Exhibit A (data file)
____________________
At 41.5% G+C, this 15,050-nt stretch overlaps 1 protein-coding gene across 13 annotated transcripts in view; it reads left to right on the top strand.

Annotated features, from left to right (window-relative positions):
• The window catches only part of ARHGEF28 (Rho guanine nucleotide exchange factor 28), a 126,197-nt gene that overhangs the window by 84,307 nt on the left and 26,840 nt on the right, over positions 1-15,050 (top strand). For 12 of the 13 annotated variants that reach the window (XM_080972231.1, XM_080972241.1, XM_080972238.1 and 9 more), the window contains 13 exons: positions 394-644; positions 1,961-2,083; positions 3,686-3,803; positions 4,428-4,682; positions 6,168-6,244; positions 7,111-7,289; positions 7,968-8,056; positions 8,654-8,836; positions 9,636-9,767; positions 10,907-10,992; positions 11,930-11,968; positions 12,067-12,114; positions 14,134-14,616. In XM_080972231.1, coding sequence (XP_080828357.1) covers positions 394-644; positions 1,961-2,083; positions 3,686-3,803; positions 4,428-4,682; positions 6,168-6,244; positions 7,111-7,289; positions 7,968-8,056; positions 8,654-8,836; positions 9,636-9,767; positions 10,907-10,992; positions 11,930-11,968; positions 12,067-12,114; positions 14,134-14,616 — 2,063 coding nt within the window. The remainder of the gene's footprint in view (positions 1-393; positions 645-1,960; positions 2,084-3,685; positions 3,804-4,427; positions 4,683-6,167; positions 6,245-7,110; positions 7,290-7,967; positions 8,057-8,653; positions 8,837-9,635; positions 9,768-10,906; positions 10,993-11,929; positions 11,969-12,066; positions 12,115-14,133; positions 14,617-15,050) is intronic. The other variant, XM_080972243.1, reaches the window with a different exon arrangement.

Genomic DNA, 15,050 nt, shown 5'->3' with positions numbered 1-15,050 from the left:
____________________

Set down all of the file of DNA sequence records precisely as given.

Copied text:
At 41.5% G+C, this 15,050-nt stretch overlaps 1 protein-coding gene across 13 annotated transcripts in view; it reads left to right on the top strand.

Annotated features, from left to right (window-relative positions):
• The window catches only part of ARHGEF28 (Rho guanine nucleotide exchange factor 28), a 126,197-nt gene that overhangs the window by 84,307 nt on the left and 26,840 nt on the right, over positions 1-15,050 (top strand). For 12 of the 13 annotated variants that reach the window (XM_080972231.1, XM_080972241.1, XM_080972238.1 and 9 more), the window contains 13 exons: positions 394-644; positions 1,961-2,083; positions 3,686-3,803; positions 4,428-4,682; positions 6,168-6,244; positions 7,111-7,289; positions 7,968-8,056; positions 8,654-8,836; positions 9,636-9,767; positions 10,907-10,992; positions 11,930-11,968; positions 12,067-12,114; positions 14,134-14,616. In XM_080972231.1, coding sequence (XP_080828357.1) covers positions 394-644; positions 1,961-2,083; positions 3,686-3,803; positions 4,428-4,682; positions 6,168-6,244; positions 7,111-7,289; positions 7,968-8,056; positions 8,654-8,836; positions 9,636-9,767; positions 10,907-10,992; positions 11,930-11,968; positions 12,067-12,114; positions 14,134-14,616 — 2,063 coding nt within the window. The remainder of the gene's footprint in view (positions 1-393; positions 645-1,960; positions 2,084-3,685; positions 3,804-4,427; positions 4,683-6,167; positions 6,245-7,110; positions 7,290-7,967; positions 8,057-8,653; positions 8,837-9,635; positions 9,768-10,906; positions 10,993-11,929; positions 11,969-12,066; positions 12,115-14,133; positions 14,617-15,050) is intronic. The other variant, XM_080972243.1, reaches the window with a different exon arrangement.

Genomic DNA, 15,050 nt, shown 5'->3' with positions numbered 1-15,050 from the left: